Thursday, January 9, 2014

A Word For Our Times: Bonus Blog, God will Take Care of You


I don't remember the why, but during a troubling day of my current illness, before a worse day that came, God brought to mind a song I hadn't thought about in a long time.

Not only did it come to mind, but I remembered it was a favorite in the little old Wesleyan Chruch in Grand Island, Nebraska and at the camp meeting east of Atkinson.

But the real surprise was, as it formed in my mind, I could suddenly see my mother singing this song as a special in church. I could actually recall it in her voice. An amazing experience.

Then, when I wrote this week's blog and was so disappointed that I could not give a thought of pure hope, God brought the song back to me and with it this idea of a bonus blog. I am so glad he did.

This song was created in 1904 by
Civilla D. Martin 
with music by W. Stillman Martin 

I want to first present it to you  in the wonderful voice of Mahalia Jackson, a versus that inspired my mother to sing it often as a solo.

Since Ms. Jackson does not present all of the verses,  here is the whole hymn:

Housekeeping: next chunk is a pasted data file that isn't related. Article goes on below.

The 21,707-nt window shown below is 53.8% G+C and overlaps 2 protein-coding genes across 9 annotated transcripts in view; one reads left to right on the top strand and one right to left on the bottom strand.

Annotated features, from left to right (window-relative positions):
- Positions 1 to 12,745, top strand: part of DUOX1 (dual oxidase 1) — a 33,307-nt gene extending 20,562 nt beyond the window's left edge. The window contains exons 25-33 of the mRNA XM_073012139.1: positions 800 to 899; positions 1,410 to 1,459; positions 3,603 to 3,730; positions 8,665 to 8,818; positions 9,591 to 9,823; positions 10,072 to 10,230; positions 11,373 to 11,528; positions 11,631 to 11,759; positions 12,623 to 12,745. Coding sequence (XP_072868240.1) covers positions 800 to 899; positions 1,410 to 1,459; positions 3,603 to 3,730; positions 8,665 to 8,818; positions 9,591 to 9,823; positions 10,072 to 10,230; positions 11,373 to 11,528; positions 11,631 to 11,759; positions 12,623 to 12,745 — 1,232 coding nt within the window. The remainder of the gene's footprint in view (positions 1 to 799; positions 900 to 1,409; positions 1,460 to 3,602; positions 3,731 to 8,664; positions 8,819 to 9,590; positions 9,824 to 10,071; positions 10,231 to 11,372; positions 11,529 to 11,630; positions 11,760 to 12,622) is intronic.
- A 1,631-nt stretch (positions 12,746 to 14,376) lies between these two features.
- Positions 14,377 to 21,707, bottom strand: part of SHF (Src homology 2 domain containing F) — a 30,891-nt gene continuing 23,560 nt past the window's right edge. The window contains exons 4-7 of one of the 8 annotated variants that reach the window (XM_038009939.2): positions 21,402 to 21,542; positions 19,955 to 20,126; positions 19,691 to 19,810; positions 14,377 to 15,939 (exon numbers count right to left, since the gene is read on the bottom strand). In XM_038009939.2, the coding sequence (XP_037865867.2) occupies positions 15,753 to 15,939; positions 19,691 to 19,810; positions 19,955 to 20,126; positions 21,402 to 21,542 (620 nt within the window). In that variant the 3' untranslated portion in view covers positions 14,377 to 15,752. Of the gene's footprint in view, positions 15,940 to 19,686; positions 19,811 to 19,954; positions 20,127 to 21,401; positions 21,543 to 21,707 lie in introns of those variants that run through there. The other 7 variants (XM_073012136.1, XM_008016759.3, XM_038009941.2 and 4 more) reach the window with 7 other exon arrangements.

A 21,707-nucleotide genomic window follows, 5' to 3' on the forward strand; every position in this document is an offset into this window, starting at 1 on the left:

God Will Take Care of You
Text: Civilla D. Martin
Music: W. Stillman Martin
Tune: MARTIN, Meter: CM with Refrain

1.      Be not dismayed whate'er betide,
        God will take care of you;
        beneath his wings of love abide,
        God will take care of you.

        God will take care of you,
        through every day, o'er all the way;
        he will take care of you,
        God will take care of you.

2.      Through days of toil when heart doth fail,
        God will take care of you;
        when dangers fierce your path assail,
        God will take care of you.

3.      All you may need he will provide,
        God will take care of you;
        nothing you ask will be denied,
        God will take care of you.

4.      No matter what may be the test,
        God will take care of you;
        lean, weary one, upon his breast,
        God will take care of you.

From out of the needs of India comes a complete recording of this message. Born in poverty and rejection, it sounds more like the singing I remember from my childhood among people also not by any means rich and certainly Where few attained to a middle class lifestyle.

Now if you are not sure what this means practically then here is a modern soft version of the same message - not the hymn - fleshed out for the eyes of today.

photo credits:
Weather the Storm by source unknown
Heaven and Hell by lightntheglas
Dorothy Mae Cole Anson by her family

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